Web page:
A colour matrix to make visual content more accessible

Accessible content is better content. One way to boost accessibility in visual materials is paying attention to colour contrast during the design process. Here’s a tool to make that simpler

Matthew Deeprose's avatar
4 Jul 2023
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“Feedback” appears in white text with a yellow background, with a contrast ratio of 1.7:1. The image has a reflection of an open window on it, making the text much harder to read. In some places the contrast of the text is as low as 1.0001:1

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In a brightly lit lecture theatre, in a staff meeting about potential redundancies, senior leaders took us through a slide deck that used white text with a yellow background. The low-quality projector made reading this information even more difficult, and the colour choice made a tense and worrying experience much worse.

Colour is not just about branding or making graphic design appealing to the eye. Colour, and specifically contrast, can affect how clearly your message is communicated and how it is received. So, here is a technique to ensure your infographics, e-learning activities and presentations are effective and accessible.

Universities use a brand colour palette to make materials consistent with their valuable brand. Different combinations of these colours will produce a variety of contrasts and effects. When we present content such as text, the colour we choose should contrast clearly with the background colour. Yellow text on a white background, for example, is hard to read due to its low contrast. Dark-blue text on a white background is easier to read because its contrast is higher.

Low-contrast text presents a particular barrier to those with low vision or colour-vision deficiencies. Some people will skip over text that has low contrast because it can be too much of a strain to read it. These barriers can affect anyone in many everyday situations.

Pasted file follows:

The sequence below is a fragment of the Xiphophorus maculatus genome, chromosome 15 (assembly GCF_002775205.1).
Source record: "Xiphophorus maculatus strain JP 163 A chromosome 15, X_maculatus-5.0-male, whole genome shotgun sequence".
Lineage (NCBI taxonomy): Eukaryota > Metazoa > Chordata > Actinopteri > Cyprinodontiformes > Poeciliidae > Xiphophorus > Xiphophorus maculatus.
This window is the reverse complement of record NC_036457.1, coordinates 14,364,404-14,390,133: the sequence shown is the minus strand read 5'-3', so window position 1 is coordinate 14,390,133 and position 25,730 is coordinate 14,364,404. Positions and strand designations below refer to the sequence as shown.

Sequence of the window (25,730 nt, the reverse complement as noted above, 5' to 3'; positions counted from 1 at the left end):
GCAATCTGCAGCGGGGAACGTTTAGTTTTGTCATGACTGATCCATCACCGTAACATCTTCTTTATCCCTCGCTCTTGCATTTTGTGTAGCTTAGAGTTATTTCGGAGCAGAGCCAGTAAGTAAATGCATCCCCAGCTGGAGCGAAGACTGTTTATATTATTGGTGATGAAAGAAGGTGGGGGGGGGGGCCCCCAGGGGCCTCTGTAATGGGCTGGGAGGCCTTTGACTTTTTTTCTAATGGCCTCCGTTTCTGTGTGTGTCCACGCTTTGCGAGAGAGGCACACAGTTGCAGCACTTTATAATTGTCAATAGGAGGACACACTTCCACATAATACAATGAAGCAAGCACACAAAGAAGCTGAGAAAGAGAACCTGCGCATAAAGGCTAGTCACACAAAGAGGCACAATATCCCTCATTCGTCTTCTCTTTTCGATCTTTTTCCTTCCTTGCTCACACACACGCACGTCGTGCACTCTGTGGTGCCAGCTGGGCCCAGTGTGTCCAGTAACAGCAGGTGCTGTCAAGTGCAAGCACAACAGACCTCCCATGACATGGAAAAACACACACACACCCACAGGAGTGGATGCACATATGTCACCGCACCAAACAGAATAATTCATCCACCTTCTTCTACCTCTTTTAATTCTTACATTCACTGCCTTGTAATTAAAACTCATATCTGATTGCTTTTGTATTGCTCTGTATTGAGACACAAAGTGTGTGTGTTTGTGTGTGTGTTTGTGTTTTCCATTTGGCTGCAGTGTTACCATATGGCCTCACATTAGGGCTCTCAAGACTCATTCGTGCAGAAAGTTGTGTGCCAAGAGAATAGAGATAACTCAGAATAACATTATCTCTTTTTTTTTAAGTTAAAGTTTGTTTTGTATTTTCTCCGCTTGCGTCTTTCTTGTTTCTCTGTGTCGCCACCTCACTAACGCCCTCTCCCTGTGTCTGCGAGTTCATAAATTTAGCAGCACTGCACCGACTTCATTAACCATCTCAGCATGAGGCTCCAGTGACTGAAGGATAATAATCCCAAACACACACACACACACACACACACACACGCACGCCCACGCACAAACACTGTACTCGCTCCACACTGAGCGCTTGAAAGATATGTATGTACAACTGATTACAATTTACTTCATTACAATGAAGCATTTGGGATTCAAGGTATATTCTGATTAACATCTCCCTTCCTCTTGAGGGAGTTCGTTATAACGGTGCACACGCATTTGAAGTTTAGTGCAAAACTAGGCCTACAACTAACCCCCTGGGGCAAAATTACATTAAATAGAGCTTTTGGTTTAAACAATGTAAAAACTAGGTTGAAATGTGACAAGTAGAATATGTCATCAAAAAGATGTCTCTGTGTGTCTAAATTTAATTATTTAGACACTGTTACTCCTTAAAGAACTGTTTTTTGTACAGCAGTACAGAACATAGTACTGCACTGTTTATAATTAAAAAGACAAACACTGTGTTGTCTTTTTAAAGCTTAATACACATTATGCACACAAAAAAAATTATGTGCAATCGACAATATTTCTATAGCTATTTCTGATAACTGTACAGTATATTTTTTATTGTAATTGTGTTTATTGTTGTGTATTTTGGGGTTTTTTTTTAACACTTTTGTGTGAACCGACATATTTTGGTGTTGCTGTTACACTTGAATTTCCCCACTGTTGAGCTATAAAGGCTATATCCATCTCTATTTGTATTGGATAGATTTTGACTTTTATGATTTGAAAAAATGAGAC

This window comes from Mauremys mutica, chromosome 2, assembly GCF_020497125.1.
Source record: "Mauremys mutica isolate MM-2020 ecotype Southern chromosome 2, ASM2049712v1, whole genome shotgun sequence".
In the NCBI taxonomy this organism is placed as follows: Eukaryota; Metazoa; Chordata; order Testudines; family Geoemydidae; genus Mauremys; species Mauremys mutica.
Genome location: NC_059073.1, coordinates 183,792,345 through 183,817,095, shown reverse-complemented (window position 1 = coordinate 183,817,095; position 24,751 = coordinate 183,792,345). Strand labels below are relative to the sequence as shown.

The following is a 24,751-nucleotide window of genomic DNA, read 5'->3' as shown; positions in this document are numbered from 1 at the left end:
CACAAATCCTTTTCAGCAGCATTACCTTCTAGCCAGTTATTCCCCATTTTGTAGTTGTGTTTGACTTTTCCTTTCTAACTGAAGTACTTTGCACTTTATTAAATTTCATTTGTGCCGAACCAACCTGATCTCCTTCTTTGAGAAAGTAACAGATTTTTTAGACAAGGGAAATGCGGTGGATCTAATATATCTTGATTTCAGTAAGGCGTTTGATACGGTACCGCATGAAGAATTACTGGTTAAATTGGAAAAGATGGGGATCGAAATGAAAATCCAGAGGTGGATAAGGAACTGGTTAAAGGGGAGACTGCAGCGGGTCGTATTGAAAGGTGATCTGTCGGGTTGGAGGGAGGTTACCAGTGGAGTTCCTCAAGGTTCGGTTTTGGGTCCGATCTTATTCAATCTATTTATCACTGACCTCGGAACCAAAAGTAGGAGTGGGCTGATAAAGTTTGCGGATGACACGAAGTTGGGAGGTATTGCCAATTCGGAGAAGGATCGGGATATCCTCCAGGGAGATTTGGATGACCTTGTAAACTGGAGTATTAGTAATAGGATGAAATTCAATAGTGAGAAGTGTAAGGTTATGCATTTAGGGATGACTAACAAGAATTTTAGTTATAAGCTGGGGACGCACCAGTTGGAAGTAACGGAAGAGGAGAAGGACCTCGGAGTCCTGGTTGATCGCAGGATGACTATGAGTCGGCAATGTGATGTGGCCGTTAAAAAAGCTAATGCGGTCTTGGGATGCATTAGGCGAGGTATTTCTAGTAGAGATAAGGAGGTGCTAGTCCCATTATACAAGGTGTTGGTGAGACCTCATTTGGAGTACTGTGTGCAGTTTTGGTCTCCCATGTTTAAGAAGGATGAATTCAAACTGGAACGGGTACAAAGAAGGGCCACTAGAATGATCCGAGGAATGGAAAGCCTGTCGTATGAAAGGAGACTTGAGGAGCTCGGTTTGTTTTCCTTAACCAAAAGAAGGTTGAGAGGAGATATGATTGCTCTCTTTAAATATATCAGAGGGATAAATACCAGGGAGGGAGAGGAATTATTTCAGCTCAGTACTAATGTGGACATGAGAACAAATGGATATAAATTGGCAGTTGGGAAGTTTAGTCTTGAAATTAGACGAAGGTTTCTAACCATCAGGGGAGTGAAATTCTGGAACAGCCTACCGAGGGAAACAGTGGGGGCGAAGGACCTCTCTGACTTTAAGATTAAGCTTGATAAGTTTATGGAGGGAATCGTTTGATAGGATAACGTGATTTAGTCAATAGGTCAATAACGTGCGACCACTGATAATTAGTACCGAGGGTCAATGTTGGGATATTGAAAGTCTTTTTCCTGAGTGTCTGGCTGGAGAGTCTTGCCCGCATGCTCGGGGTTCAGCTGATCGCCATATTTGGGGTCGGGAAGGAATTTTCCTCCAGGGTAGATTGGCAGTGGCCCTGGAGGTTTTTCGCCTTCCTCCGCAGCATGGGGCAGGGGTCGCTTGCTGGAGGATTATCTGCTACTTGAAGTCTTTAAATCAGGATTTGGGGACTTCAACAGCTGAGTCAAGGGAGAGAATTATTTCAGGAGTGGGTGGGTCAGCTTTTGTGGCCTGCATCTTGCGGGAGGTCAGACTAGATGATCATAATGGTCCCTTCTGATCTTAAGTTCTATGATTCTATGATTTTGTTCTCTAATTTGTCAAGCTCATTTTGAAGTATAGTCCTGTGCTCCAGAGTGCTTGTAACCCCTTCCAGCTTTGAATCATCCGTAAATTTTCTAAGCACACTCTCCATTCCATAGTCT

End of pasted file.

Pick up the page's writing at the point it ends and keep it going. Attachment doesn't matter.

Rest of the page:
At the University of Southampton, we use accessibility guidelines and a colour matrix to help colleagues make accessible choices when using our brand palette.

How do we know how much contrast is sufficient?

The web content accessibility guidelines use a calculation to measure contrast. The result is a “contrast ratio” between the foreground and background colours. The higher the ratio, the better the readability. The guidelines state minimum levels of contrast for non-text content such as icons and functional graphics and for text content.

While many colour contrast checkers are available, the process still requires:

  • entering the colours that we wish to compare (this often requires us to enter an obscure set of numbers and letters)
  • understanding the results
  • repeating the process for each new set of colours.

Creating a brand accessibility matrix

The table (Figure 1) shows “G” for combinations that meet the minimum level of contrast for non-text content, “AA” for combinations that meet the minimum level of contrast for text content, and “AAA” for combinations that meet the enhanced level for text content.

The web-based matrix. It responds to different device sizes such as mobile or computer. The same colours are in the same order for both the horizontal and vertical axes. Where two colours meet the table shows F, if it fails all contrast criteria. G means it can only be used for graphical objects, AA means that as well as graphical objects it can be used for text, but only at the minimum AA level, and AAA means it can be used for text at the enhanced level, as well as for graphical objects. Buttons make it simple to filter out colours that do not meet minimum or enhanced requirements for the presentation of text, as well as the formatting of the table.
Figure 1: The accessibility colour matrix allows us to check which colours from our brand palette have sufficient contrast when we want to meet web accessibility guidelines


This approach makes it simple to look up colour combinations and check their contrast at a glance. Some colleagues have even printed the matrix out to put on their office wall.